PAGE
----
Beneath communism, Poland’s persecuted nevertheless formally working church provided lifeline help for Ukraine’s underground Catholics. When Ukraine turned neutral from the Soviet Union in December 1991, Polish clergymen and women religious helped make up for its post-communist shortage of native clergy.

And whereas some orders, such as a result of the Franciscans, now depend upon native vocations, others such as a result of the Dominican and Ursuline sisters, are largely made up of Poles with motherhouses in Poland.

Benedictine sisters in Lviv and Zhytomyr have sheltered over 700 refugees as a result of the warfare started.

“They’ve come from {the japanese} warfare zones of Luhansk, Donetsk, Zaporizhzhia and elsewhere — and with their properties bombed and demolished and their kin killed, they’ve nowhere to return to,” considered one of many Benedictines, Sister Bernadeta, instructed Polish KAI firm in December.

When the invasion was heralded by missile strikes and artillery barrages, Polish clergy bought a chance to depart — and some, such as a result of the Pauline Fathers of Mariupol, have been pressured to evacuate, leaving their residence inside the besieged metropolis’s Girl of Czestochowa parish to be commandeered as a Russian headquarters.

With the quite a few deciding on to stay on, nonetheless, tales of braveness and self-sacrifice turned frequent.

A Polish Salesian working in Odessa, Sister Anna Zajaczkowska, related to KAI how she and others had packed emergency provisions and taped up their convent residence home windows to forestall harm from flying glass.

A Sacred Coronary coronary heart priest from Lubien Kujawski in central Poland, Father Tadeusz Wolos, instructed Vatican Radio his parishioners in Irpin, Ukraine, had buried family members in gardens and backyards, whereas attempting to protect their newly constructed church, dedicated to St. Teresa of Lisieux.

Poland itself has remained the first trip spot for Ukrainian refugees, with 5.7 million crossing its borders between February and August, and loads of discovering shelter in Catholic parishes, convents and monasteries.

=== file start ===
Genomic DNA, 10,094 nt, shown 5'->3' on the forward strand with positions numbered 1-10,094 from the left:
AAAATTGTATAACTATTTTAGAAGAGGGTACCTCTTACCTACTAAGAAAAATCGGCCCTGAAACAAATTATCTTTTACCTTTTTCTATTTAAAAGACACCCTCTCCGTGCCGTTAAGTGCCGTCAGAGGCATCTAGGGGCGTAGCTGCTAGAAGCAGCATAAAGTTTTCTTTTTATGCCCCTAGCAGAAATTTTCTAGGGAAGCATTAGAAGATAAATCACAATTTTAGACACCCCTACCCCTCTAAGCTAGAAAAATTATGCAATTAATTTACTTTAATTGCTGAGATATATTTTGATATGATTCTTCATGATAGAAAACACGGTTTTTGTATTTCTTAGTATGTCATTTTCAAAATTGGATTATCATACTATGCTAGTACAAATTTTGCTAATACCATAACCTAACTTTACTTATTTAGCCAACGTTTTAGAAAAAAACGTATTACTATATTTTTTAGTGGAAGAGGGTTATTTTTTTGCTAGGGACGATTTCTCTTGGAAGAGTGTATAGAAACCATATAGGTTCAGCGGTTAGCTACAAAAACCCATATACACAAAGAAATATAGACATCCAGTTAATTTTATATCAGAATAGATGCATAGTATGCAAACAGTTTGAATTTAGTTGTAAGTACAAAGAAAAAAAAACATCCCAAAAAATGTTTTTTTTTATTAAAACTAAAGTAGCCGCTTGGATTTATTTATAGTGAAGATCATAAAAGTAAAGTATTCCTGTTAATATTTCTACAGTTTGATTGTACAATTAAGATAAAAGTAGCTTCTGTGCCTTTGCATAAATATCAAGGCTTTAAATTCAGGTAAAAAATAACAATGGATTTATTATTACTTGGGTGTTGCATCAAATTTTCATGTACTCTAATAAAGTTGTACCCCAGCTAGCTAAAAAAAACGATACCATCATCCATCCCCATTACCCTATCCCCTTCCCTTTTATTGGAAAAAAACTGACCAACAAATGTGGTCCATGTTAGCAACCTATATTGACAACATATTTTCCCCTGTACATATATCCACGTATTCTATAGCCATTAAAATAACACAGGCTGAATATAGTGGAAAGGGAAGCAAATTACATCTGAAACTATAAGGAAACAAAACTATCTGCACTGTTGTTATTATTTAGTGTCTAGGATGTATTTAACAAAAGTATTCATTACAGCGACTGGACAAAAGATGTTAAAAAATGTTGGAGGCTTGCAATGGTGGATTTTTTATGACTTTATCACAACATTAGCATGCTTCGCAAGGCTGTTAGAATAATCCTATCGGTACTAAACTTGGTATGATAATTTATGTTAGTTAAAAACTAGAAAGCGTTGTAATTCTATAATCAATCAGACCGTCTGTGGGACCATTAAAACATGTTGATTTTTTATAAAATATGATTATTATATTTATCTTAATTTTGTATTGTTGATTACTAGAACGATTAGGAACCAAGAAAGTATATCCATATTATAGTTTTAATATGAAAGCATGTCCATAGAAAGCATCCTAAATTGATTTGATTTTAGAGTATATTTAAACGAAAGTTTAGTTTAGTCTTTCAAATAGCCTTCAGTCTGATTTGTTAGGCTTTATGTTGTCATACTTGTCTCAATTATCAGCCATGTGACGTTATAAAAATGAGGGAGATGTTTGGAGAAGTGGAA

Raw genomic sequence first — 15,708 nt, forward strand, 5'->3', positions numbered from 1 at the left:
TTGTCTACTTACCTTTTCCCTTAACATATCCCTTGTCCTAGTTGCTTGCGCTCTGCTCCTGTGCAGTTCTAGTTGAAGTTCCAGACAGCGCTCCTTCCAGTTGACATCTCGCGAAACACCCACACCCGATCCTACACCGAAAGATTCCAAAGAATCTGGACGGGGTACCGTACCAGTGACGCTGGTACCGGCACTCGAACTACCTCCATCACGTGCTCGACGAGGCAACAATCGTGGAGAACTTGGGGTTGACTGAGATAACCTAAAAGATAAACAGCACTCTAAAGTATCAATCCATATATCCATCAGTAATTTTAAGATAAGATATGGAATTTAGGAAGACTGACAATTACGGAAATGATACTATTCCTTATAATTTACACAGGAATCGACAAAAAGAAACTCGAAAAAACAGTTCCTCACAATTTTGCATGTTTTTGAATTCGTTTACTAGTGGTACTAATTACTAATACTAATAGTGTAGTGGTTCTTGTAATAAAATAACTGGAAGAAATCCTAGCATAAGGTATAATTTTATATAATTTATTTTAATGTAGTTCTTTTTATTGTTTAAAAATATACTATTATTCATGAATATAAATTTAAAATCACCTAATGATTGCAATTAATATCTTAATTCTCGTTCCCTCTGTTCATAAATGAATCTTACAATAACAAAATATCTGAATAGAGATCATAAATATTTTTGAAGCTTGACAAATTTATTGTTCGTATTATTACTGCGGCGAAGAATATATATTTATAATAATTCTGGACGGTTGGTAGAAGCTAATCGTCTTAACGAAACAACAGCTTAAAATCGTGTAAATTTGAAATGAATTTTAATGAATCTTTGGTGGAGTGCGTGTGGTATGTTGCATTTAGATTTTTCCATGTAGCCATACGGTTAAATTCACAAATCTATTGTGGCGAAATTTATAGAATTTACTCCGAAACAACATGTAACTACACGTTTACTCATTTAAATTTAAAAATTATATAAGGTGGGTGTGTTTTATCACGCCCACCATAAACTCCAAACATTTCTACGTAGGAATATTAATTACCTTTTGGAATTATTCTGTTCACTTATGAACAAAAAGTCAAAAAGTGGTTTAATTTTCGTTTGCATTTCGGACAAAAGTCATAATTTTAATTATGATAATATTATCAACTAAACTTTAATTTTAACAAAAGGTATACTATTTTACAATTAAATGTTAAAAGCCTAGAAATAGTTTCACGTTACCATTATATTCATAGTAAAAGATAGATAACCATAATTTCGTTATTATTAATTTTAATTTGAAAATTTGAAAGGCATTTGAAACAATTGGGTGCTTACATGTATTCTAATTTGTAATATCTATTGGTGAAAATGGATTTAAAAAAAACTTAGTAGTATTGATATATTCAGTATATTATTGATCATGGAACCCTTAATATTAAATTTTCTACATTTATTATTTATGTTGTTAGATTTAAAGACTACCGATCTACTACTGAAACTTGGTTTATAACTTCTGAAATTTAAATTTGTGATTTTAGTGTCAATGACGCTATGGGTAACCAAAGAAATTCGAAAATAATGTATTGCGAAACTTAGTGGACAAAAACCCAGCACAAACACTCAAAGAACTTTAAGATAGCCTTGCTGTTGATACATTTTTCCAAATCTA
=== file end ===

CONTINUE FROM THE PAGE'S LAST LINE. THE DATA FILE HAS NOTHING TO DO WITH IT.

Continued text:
And whereas Polish religious orders have prepare monetary establishment accounts and launched assist appeals all by means of the battle, lay actions even have been key.

Poland’s division of the Knights of Columbus, with higher than 7,000 members unfold all through 33 dioceses, has despatched over 100 autos of meals and completely different offers to Ukraine with over $20 million worth of emergency assist, whereas the Order of Malta collected and donated an an identical sum all through 2022, plenty of it distributed by religious orders to the parents of Ukraine.

Moreover they’ve labored intently with the Ukrainian Catholic Church, headed by Archbishop Sviatoslav Shevchuk of Kyiv-Halych. The Japanese-rite church’s private orders — such as a result of the Basilians of Kherson, Redemptorists of Berdyansk and Incarnate Phrase Fathers in Skadovsk — even have carried out heroic roles.

When a Ukrainian Catholic priest, Father Vitaliy Zubak, and Sister Darija Panast, of the Congregation of the Sisters of St. Joseph, have been injured by Russian artillery fire whereas delivering Caritas assist near Kharkiv Jan. 24, Archbishop Shevchuk paid tribute to clergy who every day risked demise “serving to those whose lives have been broken by the Russian occupier.”

Father Krawiec, the Dominican superior, says he’s grateful for the “good wave of solidarity” confirmed from the first days of the warfare by church communities in Poland, inside the U.S. and elsewhere, who’ve donated assist, along with winter heaters and power mills, which can be handed on for the sick, aged and destitute.

He said “no one can know all the tales of sacrifice and dedication this warfare has led to, nevertheless they’ll be instructed sooner or later inside the histories of our religious orders.”

Jonathan Luxmoore writes for OSV Data from the UK.

Copyright © 2023 OSV Data